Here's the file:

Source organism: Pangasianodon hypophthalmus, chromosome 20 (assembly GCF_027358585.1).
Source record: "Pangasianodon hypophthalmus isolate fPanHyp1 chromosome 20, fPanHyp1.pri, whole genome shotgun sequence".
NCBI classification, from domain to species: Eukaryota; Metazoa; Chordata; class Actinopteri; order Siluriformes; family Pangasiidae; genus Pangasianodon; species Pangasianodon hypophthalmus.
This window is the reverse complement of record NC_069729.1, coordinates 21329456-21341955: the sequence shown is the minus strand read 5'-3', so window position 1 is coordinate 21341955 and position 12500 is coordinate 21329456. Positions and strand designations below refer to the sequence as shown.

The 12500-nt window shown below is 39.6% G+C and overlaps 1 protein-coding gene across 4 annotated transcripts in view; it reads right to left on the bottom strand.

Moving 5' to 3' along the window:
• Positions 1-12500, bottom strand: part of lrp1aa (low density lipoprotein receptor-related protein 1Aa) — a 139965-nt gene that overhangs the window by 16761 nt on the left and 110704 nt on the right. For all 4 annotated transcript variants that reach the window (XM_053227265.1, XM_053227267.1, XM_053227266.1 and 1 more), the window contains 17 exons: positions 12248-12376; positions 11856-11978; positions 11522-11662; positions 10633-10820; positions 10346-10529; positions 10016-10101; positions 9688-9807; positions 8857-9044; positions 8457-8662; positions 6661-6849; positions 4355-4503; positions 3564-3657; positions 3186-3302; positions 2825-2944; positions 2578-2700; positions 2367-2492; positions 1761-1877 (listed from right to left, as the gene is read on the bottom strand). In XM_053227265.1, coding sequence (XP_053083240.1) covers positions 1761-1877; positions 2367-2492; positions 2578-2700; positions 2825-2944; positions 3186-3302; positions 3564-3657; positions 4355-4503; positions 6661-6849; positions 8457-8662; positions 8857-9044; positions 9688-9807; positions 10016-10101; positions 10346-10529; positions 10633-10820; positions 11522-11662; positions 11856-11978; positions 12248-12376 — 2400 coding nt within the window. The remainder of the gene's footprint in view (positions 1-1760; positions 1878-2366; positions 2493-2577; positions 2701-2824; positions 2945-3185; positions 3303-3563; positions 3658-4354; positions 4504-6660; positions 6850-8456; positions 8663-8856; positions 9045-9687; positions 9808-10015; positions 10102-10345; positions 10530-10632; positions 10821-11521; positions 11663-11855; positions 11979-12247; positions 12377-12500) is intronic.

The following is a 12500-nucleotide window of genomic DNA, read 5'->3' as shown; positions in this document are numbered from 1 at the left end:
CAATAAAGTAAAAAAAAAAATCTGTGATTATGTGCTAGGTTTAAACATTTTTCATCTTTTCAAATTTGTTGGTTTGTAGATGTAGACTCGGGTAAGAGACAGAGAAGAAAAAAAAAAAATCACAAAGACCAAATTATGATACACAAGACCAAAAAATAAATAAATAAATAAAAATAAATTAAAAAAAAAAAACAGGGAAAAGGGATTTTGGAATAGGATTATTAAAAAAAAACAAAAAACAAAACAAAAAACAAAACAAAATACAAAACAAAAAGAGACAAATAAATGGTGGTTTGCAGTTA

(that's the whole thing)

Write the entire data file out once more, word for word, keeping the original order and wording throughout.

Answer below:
Source organism: Pangasianodon hypophthalmus, chromosome 20 (assembly GCF_027358585.1).
Source record: "Pangasianodon hypophthalmus isolate fPanHyp1 chromosome 20, fPanHyp1.pri, whole genome shotgun sequence".
NCBI classification, from domain to species: Eukaryota; Metazoa; Chordata; class Actinopteri; order Siluriformes; family Pangasiidae; genus Pangasianodon; species Pangasianodon hypophthalmus.
This window is the reverse complement of record NC_069729.1, coordinates 21329456-21341955: the sequence shown is the minus strand read 5'-3', so window position 1 is coordinate 21341955 and position 12500 is coordinate 21329456. Positions and strand designations below refer to the sequence as shown.

The 12500-nt window shown below is 39.6% G+C and overlaps 1 protein-coding gene across 4 annotated transcripts in view; it reads right to left on the bottom strand.

Moving 5' to 3' along the window:
• Positions 1-12500, bottom strand: part of lrp1aa (low density lipoprotein receptor-related protein 1Aa) — a 139965-nt gene that overhangs the window by 16761 nt on the left and 110704 nt on the right. For all 4 annotated transcript variants that reach the window (XM_053227265.1, XM_053227267.1, XM_053227266.1 and 1 more), the window contains 17 exons: positions 12248-12376; positions 11856-11978; positions 11522-11662; positions 10633-10820; positions 10346-10529; positions 10016-10101; positions 9688-9807; positions 8857-9044; positions 8457-8662; positions 6661-6849; positions 4355-4503; positions 3564-3657; positions 3186-3302; positions 2825-2944; positions 2578-2700; positions 2367-2492; positions 1761-1877 (listed from right to left, as the gene is read on the bottom strand). In XM_053227265.1, coding sequence (XP_053083240.1) covers positions 1761-1877; positions 2367-2492; positions 2578-2700; positions 2825-2944; positions 3186-3302; positions 3564-3657; positions 4355-4503; positions 6661-6849; positions 8457-8662; positions 8857-9044; positions 9688-9807; positions 10016-10101; positions 10346-10529; positions 10633-10820; positions 11522-11662; positions 11856-11978; positions 12248-12376 — 2400 coding nt within the window. The remainder of the gene's footprint in view (positions 1-1760; positions 1878-2366; positions 2493-2577; positions 2701-2824; positions 2945-3185; positions 3303-3563; positions 3658-4354; positions 4504-6660; positions 6850-8456; positions 8663-8856; positions 9045-9687; positions 9808-10015; positions 10102-10345; positions 10530-10632; positions 10821-11521; positions 11663-11855; positions 11979-12247; positions 12377-12500) is intronic.

The following is a 12500-nucleotide window of genomic DNA, read 5'->3' as shown; positions in this document are numbered from 1 at the left end:
CAATAAAGTAAAAAAAAAAATCTGTGATTATGTGCTAGGTTTAAACATTTTTCATCTTTTCAAATTTGTTGGTTTGTAGATGTAGACTCGGGTAAGAGACAGAGAAGAAAAAAAAAAAATCACAAAGACCAAATTATGATACACAAGACCAAAAAATAAATAAATAAATAAAAATAAATTAAAAAAAAAAAACAGGGAAAAGGGATTTTGGAATAGGATTATTAAAAAAAAACAAAAAACAAAACAAAAAACAAAACAAAATACAAAACAAAAAGAGACAAATAAATGGTGGTTTGCAGTTA